• Code quality. This goes hand-in-hand with Type safety but deserves it's own mention. One can absolutely write bad code in any language, but the practice of being intentional about data types makes one slow down and understand what the implementation is doing.

  • Clear I/O interfaces. The contract of data going in and data coming out of a system is important and always helpful to the user. This is the whole reason why things like USB ports and Mac lightning ports are useful, users of the adaptors can use the same interface to communicate with their devices. This should be the same case with software systems.

  • Short feedback loop. Iterative development relies on fast feedback loops. The Typescript compiler is great at this - it will throw red squiggles when it flags an issue. Better to catch these things as fast as possible as opposed to some issue going out into production and having to wait for the next release to get the fix out.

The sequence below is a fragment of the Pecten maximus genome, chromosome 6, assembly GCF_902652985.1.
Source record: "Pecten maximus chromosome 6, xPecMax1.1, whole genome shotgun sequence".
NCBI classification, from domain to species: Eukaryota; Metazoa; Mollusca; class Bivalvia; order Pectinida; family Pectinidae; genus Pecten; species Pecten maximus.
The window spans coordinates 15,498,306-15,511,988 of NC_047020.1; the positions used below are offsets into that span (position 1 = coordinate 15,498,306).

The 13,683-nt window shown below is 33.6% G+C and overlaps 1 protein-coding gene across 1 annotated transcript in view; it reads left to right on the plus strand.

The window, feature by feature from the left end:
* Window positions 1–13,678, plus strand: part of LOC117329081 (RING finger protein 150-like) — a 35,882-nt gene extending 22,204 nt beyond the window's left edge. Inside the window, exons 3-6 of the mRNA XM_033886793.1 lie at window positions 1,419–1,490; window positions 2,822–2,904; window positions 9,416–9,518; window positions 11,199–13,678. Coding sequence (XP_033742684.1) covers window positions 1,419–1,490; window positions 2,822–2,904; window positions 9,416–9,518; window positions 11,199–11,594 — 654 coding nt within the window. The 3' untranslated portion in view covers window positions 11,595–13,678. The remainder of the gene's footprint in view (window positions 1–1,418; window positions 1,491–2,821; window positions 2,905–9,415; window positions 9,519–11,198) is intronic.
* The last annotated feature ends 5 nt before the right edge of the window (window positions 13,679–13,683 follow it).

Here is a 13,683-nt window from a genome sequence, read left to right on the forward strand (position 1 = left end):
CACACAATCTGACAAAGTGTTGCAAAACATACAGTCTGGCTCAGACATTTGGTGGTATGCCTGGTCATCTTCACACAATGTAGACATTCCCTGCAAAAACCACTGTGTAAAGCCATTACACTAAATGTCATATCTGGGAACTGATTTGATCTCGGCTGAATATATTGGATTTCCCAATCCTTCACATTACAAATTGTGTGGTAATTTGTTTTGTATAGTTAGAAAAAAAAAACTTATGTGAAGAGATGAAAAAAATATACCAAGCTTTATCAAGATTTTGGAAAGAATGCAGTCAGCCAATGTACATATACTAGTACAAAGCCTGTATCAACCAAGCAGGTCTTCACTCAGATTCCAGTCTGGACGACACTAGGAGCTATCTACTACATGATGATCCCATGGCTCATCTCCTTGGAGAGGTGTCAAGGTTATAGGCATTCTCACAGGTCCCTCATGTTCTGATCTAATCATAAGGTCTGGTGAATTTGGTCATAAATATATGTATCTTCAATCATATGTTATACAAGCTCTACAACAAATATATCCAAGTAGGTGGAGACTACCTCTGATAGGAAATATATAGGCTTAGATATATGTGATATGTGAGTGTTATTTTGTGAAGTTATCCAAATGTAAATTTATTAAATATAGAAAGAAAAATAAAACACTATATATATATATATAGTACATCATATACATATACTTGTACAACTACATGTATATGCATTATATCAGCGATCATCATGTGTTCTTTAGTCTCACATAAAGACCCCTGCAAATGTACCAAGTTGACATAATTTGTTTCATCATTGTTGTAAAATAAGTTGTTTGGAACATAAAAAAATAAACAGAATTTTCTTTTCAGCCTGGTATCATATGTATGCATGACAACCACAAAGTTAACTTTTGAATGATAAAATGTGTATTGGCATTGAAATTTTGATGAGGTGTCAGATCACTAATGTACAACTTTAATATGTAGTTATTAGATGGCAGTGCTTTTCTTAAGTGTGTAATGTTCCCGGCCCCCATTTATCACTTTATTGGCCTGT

• More code. There will inevitably be more code in a Typescript project when compared to one with Javascript, and especially in libraries there can be thousands of lines for types and interfaces alone. More code is more maintenance and complexity.

  • Longer build times. In most cases an additional compilation step is added to the build process, especially for applications that are running in a browser. Depending on the size of the codebase, build times could be much longer. There are however many tools nowadays that speed up builds, like esbuild and swc.

  • Learning curve. For developers coming from a Javascript background, they may be unfamiliar with static typing. For those coming from Java, Go, or other typed languages, the learning curve may be smaller. It costs time and money for developers to learn how to use Typescript.